The modified outer boundary conditions thus require the interesting physical variables of a grid of stellar atmosphere models to be available (see Sect.2.2). These variables are the atmospheric pressure and temperature at the fit point, the effective temperature , radius , luminosity and the mass of the stellar atmosphere. The Henyey algorithm provides its own four physical variables at the fit point: , , , . Luminosity and temperature are chosen to be independent, which means that the atmospheric table entry must fit both variables, , and . If that operation is successful one obtains from the tables the effective temperature of the star and the two atmospheric fit point variables and . Finally, the two outer boundary conditions for the Henyey scheme are available (, ), and the Henyey iterations will converge to these values. A two-dimensional Taylor expansion is used to interpolate the atmospheric tables data with high accuracy.
2.2. Atmospheric models
The models of the stellar atmospheres have been calculated using a plane-parallel stratification with energy transported by radiation and convection and conserved through the atmosphere (Gehren 1977). In addition the program models line-blanketing with opacity distribution functions (ODF) provided by Kurucz (1979, 1995, and references therein). The basic input parameters are the effective temperature , the gravitational surface acceleration , and a set of abundance ratios by number, X/H, where X refers to all elements except hydrogen. relates a given stellar mass to its radius, and with and Eq. (3) one obtains the luminosity. The atmospheric mass results from integration of the equation
2.3. The opacity problem
Currently two sets of ODFs are available, an older set (Kurucz (1979) and a more recent one (Kurucz 1992). Compared with the 1979 data the new ODFs differ not only in their substantially extended line list but also in their abundance pattern. In particular the iron abundance is the subject of discussions. Whereas the 1979 data was computed with an iron abundance of , with hydrogen number densities normalized to , the new data uses with reference to results published by Blackwell et al. (1984). Holweger et al. (1990) instead derived , while the meteoritic value is .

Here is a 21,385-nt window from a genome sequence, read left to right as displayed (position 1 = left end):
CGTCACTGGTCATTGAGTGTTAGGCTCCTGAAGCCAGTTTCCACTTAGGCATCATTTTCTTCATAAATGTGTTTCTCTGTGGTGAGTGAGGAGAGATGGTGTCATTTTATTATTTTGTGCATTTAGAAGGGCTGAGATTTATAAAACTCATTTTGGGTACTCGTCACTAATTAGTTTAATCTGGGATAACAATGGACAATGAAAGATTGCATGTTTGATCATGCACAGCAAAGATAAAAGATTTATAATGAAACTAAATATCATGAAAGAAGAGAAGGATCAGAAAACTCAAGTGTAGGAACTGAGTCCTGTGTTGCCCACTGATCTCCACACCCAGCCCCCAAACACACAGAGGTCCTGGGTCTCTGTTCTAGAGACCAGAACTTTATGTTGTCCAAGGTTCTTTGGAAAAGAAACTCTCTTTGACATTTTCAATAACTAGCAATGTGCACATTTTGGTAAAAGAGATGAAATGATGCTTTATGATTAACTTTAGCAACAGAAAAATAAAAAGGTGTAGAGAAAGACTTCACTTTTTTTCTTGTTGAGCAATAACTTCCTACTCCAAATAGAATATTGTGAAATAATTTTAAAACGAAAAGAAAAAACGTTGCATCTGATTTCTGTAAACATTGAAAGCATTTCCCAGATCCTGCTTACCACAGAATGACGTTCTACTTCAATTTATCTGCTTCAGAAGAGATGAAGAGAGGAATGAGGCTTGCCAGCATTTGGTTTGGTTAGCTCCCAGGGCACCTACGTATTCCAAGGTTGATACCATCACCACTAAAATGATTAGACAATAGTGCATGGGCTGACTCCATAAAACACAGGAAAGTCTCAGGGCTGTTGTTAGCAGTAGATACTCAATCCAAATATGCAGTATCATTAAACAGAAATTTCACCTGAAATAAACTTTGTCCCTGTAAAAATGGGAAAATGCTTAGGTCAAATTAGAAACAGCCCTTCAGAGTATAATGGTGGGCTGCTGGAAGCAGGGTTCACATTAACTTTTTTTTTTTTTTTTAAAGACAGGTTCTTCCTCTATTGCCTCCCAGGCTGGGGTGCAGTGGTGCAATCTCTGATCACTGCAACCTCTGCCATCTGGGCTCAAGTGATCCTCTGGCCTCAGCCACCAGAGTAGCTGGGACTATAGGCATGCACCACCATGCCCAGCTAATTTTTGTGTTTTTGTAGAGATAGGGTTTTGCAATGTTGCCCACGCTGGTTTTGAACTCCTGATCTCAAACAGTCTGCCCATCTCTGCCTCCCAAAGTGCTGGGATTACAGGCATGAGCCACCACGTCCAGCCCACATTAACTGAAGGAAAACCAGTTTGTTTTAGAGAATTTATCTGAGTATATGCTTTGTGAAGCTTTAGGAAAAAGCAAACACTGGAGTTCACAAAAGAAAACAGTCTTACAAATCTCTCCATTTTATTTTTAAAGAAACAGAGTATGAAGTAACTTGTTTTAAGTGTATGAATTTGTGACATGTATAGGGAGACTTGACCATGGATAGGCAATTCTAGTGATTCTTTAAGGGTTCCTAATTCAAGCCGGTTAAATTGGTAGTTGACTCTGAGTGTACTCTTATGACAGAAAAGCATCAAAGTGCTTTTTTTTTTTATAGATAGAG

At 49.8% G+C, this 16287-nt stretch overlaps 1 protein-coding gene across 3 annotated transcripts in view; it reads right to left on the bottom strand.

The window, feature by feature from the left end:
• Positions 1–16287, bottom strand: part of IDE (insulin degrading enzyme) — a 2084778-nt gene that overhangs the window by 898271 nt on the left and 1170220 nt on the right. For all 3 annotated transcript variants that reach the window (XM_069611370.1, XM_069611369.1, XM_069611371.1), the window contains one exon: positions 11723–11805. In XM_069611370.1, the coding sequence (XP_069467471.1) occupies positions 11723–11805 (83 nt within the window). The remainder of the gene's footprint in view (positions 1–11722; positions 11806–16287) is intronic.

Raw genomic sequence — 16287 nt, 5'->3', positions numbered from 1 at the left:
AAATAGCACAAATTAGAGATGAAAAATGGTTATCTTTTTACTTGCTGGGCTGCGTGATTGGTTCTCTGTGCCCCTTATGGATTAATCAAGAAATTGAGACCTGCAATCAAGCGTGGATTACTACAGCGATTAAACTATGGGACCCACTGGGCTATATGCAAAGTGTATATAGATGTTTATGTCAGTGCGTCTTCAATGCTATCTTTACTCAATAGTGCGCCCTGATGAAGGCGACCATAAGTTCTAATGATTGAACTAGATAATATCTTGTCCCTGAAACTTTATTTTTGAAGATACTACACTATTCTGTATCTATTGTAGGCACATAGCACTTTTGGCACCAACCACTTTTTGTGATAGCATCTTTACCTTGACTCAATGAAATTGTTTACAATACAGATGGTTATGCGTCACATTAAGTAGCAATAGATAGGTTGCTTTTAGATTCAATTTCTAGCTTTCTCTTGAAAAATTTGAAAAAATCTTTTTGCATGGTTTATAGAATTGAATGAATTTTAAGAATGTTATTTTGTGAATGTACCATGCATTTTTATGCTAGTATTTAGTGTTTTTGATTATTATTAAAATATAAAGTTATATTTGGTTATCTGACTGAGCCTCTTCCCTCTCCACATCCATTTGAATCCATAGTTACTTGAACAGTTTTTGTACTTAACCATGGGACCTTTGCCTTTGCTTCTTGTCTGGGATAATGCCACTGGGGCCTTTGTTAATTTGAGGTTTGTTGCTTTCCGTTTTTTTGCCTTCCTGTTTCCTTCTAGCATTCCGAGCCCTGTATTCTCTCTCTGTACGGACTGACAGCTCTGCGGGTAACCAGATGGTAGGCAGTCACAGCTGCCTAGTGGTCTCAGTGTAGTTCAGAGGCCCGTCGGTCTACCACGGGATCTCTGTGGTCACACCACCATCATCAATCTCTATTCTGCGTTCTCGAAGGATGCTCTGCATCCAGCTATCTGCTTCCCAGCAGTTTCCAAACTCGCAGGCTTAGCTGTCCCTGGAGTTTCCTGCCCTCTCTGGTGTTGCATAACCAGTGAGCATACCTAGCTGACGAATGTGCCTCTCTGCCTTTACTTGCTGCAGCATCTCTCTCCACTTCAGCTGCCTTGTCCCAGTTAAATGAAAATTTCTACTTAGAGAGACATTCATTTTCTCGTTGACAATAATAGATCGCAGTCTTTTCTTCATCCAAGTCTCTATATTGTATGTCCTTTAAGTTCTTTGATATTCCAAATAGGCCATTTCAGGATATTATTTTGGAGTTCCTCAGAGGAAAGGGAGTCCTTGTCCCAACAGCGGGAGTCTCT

There is an extended list of publications that deal with the question which of these results should be accepted as the solar iron abundance (see Holweger et al. 1991; Grevesse 1991; Hannaford et al. 1992; Grevesse & Noels 1993; Milford et al. 1994; Anstee & O'Mara 1995; Blackwell et al. 1995 and references therein; Biémont et al. 1991; Kostik et al. 1996). Currently the meteoritic iron abundance seems to be preferred. One way to deal with the new ODFs of Kurucz (1992) is to interpolate the opacity tables using a 'metal' abundance about 0.16 dex smaller than that entering his standard solar abundance mixture. This is only an approximation because iron contributes most but not all of the atmospheric line blanketing. Thus for comparison the calculations have also been repeated using the old ODFs.
The opacities at low temperatures in the evolution code provide yet another problem: the OPAL opacities (Rogers & Iglesias 1992) do not include entries below 6000 K. Thus Wagenhuber & Weiss (1994) implemented LAOL opacities (Weiss et al. 1990) for low temperatures. Consequently, differences of results obtained with either a standard treatment of the outer boundary condition or models with stellar atmospheres tied to the Henyey solution at may be smeared out due to the different opacities in the model atmosphere program and in the evolution code. To distinguish these effects a table of Rosseland opacities for low temperatures has been generated with the model atmosphere program. This new opacity table was used for temperatures below 10 000 K in both types of boundary conditions, with and without model atmospheres. In the final section it will be shown that at 10 000 K the OPAL opacities and the new opacity table fit smoothly.
© European Southern Observatory (ESO) 1998
Online publication: March 10, 1998